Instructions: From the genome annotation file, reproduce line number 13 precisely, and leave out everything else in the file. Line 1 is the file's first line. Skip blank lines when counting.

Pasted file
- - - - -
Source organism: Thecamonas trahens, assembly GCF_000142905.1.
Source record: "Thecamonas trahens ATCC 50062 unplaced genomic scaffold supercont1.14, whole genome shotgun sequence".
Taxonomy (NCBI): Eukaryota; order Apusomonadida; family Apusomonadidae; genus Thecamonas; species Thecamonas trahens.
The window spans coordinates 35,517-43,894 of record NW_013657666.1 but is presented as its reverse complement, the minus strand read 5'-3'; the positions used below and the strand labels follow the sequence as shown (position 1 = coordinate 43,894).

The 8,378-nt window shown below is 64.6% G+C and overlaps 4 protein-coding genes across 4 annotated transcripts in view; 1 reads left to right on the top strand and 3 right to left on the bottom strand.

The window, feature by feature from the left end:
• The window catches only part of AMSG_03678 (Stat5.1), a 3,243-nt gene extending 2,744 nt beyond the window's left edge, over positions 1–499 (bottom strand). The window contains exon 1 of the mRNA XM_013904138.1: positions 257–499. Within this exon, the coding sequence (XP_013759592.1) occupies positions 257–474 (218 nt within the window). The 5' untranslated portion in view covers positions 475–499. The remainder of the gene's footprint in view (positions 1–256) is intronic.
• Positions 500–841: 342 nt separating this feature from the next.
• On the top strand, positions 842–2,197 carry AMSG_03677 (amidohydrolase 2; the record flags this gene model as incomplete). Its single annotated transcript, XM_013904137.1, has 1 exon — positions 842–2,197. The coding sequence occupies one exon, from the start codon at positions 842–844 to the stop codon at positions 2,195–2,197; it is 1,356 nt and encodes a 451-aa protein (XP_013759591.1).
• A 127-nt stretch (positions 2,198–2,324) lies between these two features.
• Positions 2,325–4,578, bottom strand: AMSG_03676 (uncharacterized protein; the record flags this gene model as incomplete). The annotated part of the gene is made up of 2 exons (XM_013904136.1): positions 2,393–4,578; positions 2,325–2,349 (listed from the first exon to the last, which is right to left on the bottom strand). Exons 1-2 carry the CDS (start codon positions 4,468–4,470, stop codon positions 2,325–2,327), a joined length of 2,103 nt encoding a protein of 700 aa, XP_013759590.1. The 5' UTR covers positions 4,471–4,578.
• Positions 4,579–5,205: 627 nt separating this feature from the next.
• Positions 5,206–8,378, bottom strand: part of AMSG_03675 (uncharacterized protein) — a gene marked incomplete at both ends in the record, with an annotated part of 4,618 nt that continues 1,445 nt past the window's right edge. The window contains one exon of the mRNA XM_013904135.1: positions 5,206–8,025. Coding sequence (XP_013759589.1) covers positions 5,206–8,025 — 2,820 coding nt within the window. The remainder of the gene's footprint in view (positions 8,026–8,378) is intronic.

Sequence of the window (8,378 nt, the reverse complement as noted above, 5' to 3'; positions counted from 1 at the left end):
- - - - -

• Positions 5,206–8,378, bottom strand: part of AMSG_03675 (uncharacterized protein) — a gene marked incomplete at both ends in the record, with an annotated part of 4,618 nt that continues 1,445 nt past the window's right edge. The window contains one exon of the mRNA XM_013904135.1: positions 5,206–8,025. Coding sequence (XP_013759589.1) covers positions 5,206–8,025 — 2,820 coding nt within the window. The remainder of the gene's footprint in view (positions 8,026–8,378) is intronic.